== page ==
Berlin, Germany
“We want to give Berliners a small part of the old Berlin back.”


It is a hot day and we are sitting in the shade of some trees with a beer, surrounded on all sides by the gentle ebb and flow of the River Spree. When the conversation goes quiet, there is only the sound of birds and the occasional splash of a canoe paddle. It is hard to believe we are still in the centre of Berlin.

Inselgarten, literally ‘island garden’, must be one of the most scenic tank bars in the world. Situated on the Insel der Jugend, ‘Island of Youth’, you can see both Treptower Park and Plänterwald Forest from your deck-chair. You have to walk
along tree-lined paths to get there, crossing the Abbey Bridge, the oldest steel and concrete composite bridge in Germany, which links the island with the rest of Berlin.

Just walking across the bridge feels like you are leaving the real world behind. “It’s like your holidays start when you get to the island”, says André Szatkowski, joint owner with Victoria Heinz. “It has always been a place of leisure and culture. It was created in 1896, when the park hosted the Great Industrial Exposition
of Berlin, and was traditionally where East German families came to relax and unwind at the start of the 20th century.”

“It was called Abbey Island before GDR, because there used to be a monastery here”, adds Victoria Heinz, “but it was eventually renamed Island of Youth when the bridge house became an important youth clubhouse.”

Today, Inselgarten is a hidden oasis spanning 2,000 square metres in the heart of Berlin, attracting over 100,000 people during the summer.

“Our concept is simple. We want to bring back Berlin from the 1920s, when local families used to come to the island and dance after church. We’ve got lots of black and white postcards and pictures showing people promenading in their best clothes, eating and drinking and just enjoying themselves here”, says André. “It was such a simple time – it was just about having fun in their own neighbourhood. It’s something that seems to have been forgotten as Berlin has grown. We just want to be true to the city and the history – our ambition is to make the area popular again.”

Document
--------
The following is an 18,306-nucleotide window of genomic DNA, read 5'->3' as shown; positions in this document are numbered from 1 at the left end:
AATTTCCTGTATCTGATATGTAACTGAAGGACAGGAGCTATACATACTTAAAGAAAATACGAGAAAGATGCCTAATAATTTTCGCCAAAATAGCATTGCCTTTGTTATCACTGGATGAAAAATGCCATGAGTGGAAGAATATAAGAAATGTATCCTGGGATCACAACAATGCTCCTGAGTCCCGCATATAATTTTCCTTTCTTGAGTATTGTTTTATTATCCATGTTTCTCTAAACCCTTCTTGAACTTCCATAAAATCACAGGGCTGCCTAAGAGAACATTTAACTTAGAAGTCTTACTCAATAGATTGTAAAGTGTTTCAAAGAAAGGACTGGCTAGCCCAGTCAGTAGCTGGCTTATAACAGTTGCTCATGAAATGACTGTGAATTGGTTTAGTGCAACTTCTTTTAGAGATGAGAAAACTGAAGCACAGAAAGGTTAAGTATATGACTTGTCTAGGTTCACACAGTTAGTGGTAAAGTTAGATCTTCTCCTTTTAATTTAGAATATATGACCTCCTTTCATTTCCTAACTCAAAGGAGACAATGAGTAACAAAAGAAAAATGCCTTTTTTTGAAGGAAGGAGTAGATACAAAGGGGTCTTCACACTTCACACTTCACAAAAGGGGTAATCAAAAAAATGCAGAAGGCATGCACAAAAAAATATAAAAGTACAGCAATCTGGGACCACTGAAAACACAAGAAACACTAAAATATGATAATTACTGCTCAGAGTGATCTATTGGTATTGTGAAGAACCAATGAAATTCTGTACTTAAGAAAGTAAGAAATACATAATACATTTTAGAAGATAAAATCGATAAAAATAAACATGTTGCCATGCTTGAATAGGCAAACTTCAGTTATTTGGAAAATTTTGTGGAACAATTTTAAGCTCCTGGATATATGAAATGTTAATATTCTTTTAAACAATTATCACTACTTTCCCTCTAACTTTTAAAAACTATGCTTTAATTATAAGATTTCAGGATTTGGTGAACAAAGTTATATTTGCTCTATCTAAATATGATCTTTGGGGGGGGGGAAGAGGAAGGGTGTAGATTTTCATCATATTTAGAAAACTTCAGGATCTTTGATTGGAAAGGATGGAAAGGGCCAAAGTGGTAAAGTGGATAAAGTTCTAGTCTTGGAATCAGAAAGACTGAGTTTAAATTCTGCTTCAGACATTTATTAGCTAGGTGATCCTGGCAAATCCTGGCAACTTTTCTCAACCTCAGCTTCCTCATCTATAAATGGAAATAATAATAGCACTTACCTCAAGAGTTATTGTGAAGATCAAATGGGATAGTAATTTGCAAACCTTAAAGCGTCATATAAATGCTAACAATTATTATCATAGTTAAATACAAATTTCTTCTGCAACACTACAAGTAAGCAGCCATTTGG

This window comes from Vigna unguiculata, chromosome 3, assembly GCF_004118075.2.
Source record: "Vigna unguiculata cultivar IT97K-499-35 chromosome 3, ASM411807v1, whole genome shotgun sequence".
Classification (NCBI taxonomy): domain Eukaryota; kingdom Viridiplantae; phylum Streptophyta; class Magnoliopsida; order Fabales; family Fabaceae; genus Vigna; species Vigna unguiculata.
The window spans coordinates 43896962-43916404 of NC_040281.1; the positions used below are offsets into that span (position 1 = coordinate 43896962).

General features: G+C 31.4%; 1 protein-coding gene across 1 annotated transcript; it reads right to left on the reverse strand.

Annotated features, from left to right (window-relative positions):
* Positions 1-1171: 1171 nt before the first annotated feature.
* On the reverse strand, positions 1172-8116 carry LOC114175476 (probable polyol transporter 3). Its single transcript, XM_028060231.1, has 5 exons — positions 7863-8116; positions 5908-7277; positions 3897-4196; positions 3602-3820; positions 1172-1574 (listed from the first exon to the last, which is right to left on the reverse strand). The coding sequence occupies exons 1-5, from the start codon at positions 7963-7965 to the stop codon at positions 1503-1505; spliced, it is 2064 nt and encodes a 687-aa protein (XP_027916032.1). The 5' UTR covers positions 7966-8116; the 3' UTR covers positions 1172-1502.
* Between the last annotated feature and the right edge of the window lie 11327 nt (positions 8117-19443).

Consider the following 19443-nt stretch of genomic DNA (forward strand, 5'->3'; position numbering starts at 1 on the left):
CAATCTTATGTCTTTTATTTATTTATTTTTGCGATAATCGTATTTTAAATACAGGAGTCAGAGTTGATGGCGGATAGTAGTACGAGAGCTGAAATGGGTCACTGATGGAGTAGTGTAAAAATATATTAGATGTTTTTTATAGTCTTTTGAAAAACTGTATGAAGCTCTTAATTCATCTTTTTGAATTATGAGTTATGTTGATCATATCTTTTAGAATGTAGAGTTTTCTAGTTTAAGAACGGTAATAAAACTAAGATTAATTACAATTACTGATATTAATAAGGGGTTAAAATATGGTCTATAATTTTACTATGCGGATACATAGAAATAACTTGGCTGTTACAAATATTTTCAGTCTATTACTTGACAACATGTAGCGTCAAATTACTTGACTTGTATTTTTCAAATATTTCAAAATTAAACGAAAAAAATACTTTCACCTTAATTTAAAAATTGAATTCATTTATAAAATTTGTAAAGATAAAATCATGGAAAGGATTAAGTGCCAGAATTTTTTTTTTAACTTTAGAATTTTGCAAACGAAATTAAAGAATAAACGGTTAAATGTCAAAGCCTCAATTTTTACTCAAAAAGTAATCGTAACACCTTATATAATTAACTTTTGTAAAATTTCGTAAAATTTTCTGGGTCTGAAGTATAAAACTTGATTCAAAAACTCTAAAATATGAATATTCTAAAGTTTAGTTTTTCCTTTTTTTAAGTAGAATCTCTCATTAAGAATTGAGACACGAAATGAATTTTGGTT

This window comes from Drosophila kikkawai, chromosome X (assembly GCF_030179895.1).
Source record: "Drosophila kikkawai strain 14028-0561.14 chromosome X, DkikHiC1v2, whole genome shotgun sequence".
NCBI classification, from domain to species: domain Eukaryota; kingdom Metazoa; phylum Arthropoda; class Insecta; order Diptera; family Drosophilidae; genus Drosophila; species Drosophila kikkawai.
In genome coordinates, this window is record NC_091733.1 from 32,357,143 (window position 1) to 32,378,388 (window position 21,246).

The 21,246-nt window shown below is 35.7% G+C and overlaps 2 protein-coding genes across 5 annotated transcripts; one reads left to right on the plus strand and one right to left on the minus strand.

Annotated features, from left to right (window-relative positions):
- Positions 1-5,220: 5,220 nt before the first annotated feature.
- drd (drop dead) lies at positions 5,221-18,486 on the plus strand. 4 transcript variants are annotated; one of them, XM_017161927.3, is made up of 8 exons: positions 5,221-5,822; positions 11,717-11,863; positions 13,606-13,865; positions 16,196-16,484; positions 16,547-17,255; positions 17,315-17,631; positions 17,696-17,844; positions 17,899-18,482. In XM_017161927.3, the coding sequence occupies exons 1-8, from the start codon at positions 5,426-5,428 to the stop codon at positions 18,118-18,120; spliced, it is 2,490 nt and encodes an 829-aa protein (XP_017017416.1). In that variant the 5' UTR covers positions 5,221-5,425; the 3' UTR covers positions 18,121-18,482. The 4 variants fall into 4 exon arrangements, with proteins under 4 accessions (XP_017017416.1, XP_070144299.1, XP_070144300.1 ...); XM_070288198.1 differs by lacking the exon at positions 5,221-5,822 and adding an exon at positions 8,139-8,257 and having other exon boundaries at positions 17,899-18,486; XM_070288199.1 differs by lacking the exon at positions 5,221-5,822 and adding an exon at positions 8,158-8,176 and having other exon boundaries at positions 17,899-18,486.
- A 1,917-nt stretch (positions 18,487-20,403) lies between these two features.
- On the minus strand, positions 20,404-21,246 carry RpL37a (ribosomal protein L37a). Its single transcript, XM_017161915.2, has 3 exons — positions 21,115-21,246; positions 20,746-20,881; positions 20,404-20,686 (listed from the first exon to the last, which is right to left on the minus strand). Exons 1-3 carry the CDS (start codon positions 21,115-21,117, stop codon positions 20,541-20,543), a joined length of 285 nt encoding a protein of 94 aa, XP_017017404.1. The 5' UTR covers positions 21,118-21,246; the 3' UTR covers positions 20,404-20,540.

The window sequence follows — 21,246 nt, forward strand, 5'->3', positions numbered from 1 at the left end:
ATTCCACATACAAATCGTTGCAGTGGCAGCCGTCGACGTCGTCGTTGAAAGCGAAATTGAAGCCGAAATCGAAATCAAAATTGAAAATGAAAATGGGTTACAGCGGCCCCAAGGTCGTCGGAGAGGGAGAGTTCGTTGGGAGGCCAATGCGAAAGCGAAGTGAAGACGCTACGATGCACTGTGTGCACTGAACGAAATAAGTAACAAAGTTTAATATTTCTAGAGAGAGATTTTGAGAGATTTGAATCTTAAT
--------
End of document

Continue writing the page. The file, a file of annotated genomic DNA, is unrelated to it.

“We opened the bar in 2010”, says Victoria, “originally to build musicians’ recording and rehearsal studios as we were both working in the music industry. We helped run Orwo House, an ex-East German film, tape and cassette manufacturer, which was the largest self-managed musicians’ house in Europe. So we wanted somewhere that allowed us to pursue our cultural passions. So at Inselgarten we host around two concerts a month – anything from soul, jazz and funk – and have a summer open-air cinema and poetry slams.

“We don’t want to be cool. We want to be real.”

In the centre of Berlin it’s more about electronic music – but here, it’s different. We want to create an authentic atmosphere, one that locals will enjoy. After all, this is not a tourist place – so we want to be honest to ourselves.”

“We were both born in Berlin”, says André, “and we only live five minutes away, both in the same street. So we’re hyper local ourselves. We don’t want to copy other bars – just give a bit of old Berlin back to the people who live around here.

The most important thing to build the right atmosphere is quality. We don’t sell anything we wouldn’t want to drink ourselves. In our opinion the Germans can’t brew beer, they’re all just too big and industrial. There are five main beer companies in Germany who share the market but they all taste the same and their bottles all look the same. There’s no character – which is something Inselgarten has lots of.
So we approached Pilsner Urquell. We wanted to get their beer here. We trust Pilsner Urquell. It has simple branding, not so aggressive or in your face, and the beer is so authentic. It’s not a TV beer.

“The secret is passion and love – and to give it 100 per cent.”

Once a week a special Sprinter van, with two tanks strapped to the side, crosses the Abbey Bridge to fill up our tanks. The hardest part of running a bar is finding the right people. We want clever, reliable, honest and social people and because we employ 50 people in the summer season, we have to continually train them every two weeks to make them better.

We both came from poor backgrounds but we achieved our dream with small steps and staying true to our original concept. We had no money but we worked incredibly hard – we put in the manpower. We think guests will always have a great feeling when they see things created with passion. As we’ve both always said, ‘things grow with love’.”

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